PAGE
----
There’s a breath of good news in the air for Ulster County families struggling with childcare expenses during the current public health crisis. For the next six weeks at least, more people will qualify for subsidies, and more sites will offer places for kids to learn outside the home, thanks to the next phase of Project Resilience, the county’s organized response to the pandemic.
Here in Ulster, parents’ cries of anguish reached the ears of county executive Pat Ryan. There was a little money left in the coffers when Phase One of the public-private partnership Project Resilience came to a close in late May, after having delivered close to 300,000 meals to isolated residents. County officials sounded out their constituents about their most unmet needs in this time of crisis. The resounding response was: We desperately need more resources for childcare.
The need for these services is urgent.
Aside from the people who actually fall ill with Covid 19, their loved ones and the frontline healthcare workers who care for them, perhaps the most severely stressed segment of the U.S. population during this pandemic has been families with young children. Although kids themselves appear to be less susceptible than adults to the infection, keeping them home and in school at the same time has proven a tremendous burden to many working parents.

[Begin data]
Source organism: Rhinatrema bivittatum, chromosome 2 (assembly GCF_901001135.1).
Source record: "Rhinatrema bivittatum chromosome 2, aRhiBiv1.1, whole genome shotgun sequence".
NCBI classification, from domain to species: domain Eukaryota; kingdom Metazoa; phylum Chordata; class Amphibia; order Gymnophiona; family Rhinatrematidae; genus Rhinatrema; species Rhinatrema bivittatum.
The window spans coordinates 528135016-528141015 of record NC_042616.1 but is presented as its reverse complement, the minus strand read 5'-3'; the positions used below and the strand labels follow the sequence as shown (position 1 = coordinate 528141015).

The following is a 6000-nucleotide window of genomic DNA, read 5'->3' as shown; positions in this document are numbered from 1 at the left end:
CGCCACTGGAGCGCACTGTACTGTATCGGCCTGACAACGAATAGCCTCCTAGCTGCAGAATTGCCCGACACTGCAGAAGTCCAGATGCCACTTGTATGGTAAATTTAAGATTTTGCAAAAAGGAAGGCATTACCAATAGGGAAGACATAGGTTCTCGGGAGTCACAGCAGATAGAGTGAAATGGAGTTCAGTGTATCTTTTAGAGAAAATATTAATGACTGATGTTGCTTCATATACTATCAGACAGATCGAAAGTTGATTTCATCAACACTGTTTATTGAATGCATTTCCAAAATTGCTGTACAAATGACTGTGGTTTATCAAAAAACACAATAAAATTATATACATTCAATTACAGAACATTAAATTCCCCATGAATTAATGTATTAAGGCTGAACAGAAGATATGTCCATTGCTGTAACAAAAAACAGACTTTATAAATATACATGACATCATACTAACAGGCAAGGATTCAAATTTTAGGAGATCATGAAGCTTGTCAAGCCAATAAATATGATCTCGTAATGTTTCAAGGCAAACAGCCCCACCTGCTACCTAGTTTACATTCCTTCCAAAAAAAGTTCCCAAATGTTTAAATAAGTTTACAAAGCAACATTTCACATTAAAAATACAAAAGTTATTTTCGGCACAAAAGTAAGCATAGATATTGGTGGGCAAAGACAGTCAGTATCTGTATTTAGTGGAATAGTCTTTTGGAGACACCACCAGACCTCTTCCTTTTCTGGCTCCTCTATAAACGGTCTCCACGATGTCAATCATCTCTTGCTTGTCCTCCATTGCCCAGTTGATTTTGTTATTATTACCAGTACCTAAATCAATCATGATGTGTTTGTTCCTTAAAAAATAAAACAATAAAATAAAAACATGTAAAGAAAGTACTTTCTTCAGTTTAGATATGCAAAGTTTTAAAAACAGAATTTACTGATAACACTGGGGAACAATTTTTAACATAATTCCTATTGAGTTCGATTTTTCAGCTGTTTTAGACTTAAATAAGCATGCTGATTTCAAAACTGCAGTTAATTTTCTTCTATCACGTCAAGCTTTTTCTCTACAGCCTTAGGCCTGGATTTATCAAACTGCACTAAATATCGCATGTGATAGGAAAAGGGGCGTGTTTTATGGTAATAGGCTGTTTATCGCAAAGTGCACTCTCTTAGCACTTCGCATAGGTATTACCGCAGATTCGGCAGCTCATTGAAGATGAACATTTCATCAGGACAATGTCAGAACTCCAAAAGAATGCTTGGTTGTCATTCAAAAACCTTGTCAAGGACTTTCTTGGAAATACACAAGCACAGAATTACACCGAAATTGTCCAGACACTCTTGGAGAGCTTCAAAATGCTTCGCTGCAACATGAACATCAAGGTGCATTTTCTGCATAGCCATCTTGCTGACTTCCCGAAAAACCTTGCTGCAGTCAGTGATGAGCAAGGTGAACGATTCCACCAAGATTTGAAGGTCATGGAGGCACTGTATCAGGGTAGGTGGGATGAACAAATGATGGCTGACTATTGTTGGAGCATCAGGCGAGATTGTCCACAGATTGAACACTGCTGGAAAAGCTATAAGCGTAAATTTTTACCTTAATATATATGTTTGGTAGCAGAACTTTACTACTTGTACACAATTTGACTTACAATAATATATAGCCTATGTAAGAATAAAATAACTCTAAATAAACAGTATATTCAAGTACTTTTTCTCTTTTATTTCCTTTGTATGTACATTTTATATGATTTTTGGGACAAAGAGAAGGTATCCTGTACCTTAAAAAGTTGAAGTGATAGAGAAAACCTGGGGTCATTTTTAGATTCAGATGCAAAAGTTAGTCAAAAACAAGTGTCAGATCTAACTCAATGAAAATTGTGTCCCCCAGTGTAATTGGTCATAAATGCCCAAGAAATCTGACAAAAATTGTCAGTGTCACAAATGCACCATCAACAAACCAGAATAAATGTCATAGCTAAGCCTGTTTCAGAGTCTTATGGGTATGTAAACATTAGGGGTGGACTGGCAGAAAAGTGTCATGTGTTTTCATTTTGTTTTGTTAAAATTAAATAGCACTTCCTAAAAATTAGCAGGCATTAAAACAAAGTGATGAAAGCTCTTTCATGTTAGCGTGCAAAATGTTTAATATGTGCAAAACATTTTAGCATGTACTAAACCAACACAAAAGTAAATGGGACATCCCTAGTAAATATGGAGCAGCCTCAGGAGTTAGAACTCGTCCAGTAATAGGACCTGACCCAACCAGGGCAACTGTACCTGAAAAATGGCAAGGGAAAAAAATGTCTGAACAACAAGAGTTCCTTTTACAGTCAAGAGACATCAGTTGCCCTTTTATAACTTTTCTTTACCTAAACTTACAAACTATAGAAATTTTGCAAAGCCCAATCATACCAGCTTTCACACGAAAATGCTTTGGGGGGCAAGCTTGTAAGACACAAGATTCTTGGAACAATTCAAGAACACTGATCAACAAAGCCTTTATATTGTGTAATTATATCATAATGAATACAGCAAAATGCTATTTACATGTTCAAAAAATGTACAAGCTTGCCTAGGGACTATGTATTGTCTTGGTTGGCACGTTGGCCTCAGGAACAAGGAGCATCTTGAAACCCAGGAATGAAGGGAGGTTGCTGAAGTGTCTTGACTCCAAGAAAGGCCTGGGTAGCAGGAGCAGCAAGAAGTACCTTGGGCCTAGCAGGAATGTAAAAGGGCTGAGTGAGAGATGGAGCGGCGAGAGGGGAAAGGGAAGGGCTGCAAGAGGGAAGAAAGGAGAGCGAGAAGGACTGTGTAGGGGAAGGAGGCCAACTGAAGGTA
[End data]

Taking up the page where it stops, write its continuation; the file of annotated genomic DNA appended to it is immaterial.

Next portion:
For many of the “working poor,” that means multiple jobs in the service sector, where their roles are often considered “essential,” though their pay is close enough to minimum wage to mean that there’s no family budget left for child \care after the rent, utility and food bills are paid. Not everyone has a network of nearby family who can step into the gap.
Employers these days, especially in retail, schedule most workers for just under full-time hours, so that they won’t qualify for benefits. In such cases, working two jobs can become a necessity to make ends meet. And if your employer is offering hours at all, you can’t turn them down to be with your kids and still collect unemployment. Many parents now find themselves at a crisis point, torn between harsh financial realities and the needs of their children.
For single parents, coping with the multiplied demands on their time is an especially nightmarish challenge – the more so now that the school year is under way. How does one manage when one is expected to go to work while ensuring that the children are safely supervised and learning at the same time? Even if you work from home, you still need to get stuff done, and who’s going to manage the homeschooling? Where is the money for childcare supposed to come from?
Funding now available
Last week, Pat Ryan announced in one of his regular Facebook Live presentations, “We have some funds left still that we have been using for food, but we recognize that childcare is a critical need as well. We’re shifting some of those funds and setting up, at least initially, a $200,000 fund specially for a Project Resilience Child Care Initiative.”